The Do-Nothings

Posted by Segun777 Saturday May 4 2013 at 7:56AM
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I live in Pennsylvania, don’t remember if I’ve ever said that before; didn’t want my legion of fans to break down my door (…). In my hometown, lately there has been talk about whether or not to renovate the aging high school or build an entirely new building. It’s something every town goes through, especially in these difficult economic times. What is somewhat different is that this isn’t the first time it’s come up.


A while back, a previous school board voted to build a new school. A grassroots, but vocal and angry, section of the residents cried foul about the way the decision was made. They even managed to get the school board voted out and themselves in; as such the discussion was tabled. Years later a new council is faced with the same decision, the school is out of date, not up to code, and frankly needs to be overhauled or torn down (the land is worth far more than the buildings). In the end no matter what happens, the ‘do-nothings’ won. All the outcry and fervor was pointless and meaningless in the end, little more than a pyrrhic victory.


I look at Star Wars The Old Republic and I am impressed, the game is better today than it was a year ago. The switch to F2P alongside subscriptions has revitalized both the game and the company. Sales are up and the cash shop items are better than ever. Better yet, the game caters to both sides of the equation. Gamers, who are flush with cash, can go straight to the cash shop and get pretty much anything they want. While gamers who have more time than money, can buy everything the cash shop has to offer on the market for in-game currency; it’s a win-win for both parties.


I’m reminded of the steady and unrelentingly bad press that has dogged The Old Republic from nearly the time it launched. No matter what EA and BioWare did, their naysayers would point to flaws wherever they lay. And make no mistake, there were gaffs made across the board, as with any new enterprise, nothing ventured and nothing gained. The missteps were compounded by the lofty and unrealistic expectations both from within the company and from without. The Old Republic is likely to be a harsh lesson to any potential newcomers into the MMO world for sometime to come.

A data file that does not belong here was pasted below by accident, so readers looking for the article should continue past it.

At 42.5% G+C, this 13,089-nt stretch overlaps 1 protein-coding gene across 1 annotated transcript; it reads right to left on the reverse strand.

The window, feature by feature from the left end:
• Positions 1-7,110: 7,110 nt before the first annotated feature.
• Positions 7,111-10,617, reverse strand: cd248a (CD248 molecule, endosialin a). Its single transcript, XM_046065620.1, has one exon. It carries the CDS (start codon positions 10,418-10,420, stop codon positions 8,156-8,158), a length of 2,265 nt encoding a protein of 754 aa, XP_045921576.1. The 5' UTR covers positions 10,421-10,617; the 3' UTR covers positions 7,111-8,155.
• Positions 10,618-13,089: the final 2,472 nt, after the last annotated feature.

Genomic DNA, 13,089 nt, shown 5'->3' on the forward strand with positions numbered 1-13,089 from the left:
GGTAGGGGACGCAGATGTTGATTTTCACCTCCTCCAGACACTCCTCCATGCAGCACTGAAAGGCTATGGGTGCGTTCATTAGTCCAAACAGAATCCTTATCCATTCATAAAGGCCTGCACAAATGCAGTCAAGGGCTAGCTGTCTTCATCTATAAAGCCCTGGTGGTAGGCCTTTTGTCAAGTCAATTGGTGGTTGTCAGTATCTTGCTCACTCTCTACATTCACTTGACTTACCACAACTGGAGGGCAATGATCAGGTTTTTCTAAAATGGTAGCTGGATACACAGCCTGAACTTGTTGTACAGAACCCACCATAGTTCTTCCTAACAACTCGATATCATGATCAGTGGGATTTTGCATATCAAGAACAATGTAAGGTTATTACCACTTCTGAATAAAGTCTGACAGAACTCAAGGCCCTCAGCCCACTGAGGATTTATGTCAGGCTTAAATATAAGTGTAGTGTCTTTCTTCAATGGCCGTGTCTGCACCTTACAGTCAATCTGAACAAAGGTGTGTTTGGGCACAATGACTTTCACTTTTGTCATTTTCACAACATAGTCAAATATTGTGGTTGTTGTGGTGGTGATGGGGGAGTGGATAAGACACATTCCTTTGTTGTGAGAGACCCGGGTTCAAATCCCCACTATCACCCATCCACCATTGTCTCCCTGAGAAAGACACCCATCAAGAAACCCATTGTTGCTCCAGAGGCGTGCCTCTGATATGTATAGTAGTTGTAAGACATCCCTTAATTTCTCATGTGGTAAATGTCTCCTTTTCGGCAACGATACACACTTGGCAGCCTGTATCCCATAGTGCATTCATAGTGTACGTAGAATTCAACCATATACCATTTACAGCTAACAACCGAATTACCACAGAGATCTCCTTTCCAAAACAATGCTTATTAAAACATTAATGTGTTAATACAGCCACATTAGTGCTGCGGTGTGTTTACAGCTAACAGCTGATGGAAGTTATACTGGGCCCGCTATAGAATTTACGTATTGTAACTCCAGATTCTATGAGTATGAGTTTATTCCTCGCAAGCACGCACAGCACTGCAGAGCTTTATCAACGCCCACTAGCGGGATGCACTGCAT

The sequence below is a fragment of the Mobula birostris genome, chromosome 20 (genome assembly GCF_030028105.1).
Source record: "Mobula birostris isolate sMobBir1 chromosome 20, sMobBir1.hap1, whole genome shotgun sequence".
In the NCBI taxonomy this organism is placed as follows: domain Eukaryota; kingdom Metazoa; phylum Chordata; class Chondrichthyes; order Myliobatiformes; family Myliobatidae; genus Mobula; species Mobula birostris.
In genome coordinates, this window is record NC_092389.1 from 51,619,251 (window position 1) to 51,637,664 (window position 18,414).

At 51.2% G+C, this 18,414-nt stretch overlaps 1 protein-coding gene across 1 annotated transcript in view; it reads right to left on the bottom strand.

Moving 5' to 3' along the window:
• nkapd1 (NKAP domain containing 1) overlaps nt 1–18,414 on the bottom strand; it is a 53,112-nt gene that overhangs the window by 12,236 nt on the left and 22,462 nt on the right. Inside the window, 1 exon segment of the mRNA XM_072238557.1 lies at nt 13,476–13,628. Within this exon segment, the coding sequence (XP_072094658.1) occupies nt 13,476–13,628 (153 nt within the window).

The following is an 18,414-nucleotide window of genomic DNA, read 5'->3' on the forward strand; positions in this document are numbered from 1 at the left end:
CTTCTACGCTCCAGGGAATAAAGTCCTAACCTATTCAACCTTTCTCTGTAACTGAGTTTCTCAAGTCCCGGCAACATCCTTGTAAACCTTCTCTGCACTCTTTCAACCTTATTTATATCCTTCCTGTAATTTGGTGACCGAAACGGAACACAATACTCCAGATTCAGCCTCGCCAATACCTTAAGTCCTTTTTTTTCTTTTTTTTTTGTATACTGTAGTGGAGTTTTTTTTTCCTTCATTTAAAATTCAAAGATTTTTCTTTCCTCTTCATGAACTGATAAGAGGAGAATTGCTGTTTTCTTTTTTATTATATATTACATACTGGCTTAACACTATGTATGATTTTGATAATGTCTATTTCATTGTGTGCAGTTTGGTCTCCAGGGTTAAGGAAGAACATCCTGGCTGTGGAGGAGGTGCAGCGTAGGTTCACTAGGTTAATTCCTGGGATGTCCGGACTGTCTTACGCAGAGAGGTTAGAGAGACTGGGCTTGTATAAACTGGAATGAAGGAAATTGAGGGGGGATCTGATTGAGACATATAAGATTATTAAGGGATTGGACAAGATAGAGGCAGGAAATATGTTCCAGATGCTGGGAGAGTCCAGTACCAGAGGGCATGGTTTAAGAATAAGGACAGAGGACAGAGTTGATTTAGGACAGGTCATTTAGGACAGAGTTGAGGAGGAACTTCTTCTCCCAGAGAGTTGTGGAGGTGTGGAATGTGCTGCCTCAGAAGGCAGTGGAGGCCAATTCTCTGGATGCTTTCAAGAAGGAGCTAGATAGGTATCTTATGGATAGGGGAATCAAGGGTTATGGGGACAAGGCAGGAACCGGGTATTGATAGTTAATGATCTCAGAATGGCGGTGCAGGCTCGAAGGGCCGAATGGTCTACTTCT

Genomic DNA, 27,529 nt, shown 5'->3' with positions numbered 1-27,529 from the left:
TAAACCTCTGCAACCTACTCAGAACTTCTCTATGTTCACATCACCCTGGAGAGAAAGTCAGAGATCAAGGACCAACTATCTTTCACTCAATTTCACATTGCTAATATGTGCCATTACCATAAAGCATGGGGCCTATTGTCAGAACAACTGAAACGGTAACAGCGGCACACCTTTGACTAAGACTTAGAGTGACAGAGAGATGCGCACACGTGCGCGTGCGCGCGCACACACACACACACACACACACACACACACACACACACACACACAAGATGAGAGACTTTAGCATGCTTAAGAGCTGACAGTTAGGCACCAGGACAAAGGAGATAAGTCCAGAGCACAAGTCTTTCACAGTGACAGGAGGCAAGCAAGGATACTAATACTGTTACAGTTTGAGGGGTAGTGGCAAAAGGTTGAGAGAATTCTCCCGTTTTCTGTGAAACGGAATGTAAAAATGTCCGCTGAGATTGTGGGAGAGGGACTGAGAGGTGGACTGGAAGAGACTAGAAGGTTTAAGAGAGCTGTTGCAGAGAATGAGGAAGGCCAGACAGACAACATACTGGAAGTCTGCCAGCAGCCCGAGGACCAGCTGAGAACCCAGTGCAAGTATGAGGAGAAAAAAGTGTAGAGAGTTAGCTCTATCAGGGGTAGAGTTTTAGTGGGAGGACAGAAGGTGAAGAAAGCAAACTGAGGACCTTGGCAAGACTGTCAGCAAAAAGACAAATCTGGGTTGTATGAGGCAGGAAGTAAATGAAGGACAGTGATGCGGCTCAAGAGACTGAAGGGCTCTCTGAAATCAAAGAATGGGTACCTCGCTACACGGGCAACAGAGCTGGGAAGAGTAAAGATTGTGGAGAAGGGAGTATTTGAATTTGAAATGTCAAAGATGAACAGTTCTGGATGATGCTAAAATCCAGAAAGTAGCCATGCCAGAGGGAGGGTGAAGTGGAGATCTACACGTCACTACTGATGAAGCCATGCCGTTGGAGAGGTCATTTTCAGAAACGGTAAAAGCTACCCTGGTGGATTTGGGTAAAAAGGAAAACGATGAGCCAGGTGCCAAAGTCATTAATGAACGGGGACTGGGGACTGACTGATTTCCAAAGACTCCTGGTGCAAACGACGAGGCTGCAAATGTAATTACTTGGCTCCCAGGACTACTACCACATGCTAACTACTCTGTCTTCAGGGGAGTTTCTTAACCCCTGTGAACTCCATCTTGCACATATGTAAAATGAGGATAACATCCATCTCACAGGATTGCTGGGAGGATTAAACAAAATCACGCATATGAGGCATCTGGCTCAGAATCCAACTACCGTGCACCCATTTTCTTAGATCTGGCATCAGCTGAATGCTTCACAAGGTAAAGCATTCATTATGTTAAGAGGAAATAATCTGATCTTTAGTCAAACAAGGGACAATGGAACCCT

Through it all The Old Republic prevailed, fixing mistakes slowly but surely and adding new content and ‘cost of living’ upgrades along the way. It’s been an eventful one and a half years, but TOR is a better game for it. BioWare had to make the hard calls over these last couple years. Lowering costs by cutting staff in half is never popular but it was necessary, going F2P with a subscription attached made for some vocal naysayers as well, even making gamers pay for content announced before the switch to F2P has made some critics but it worked out in the end. BioWare made decisions, while the ‘do-nothings’ wanted no change at all.


Making hard decisions before the problems become obvious, is about as fun as pushing a giant boulder up a mountain, naysayers point out that it isn’t broken and ask why the ‘fix’ is necessary. Getting people to look forward into the future, to look at the longterm, is never easy and making decisions that will have costly repercussions now rather than later is harder still. But decisions have to be made; as the saying goes ‘you pay now or you pay later but you’re going to pay’. BioWare made the hard calls, when doing nothing would have garnered them far less criticism, this gamer for one, is mighty impressed with the results.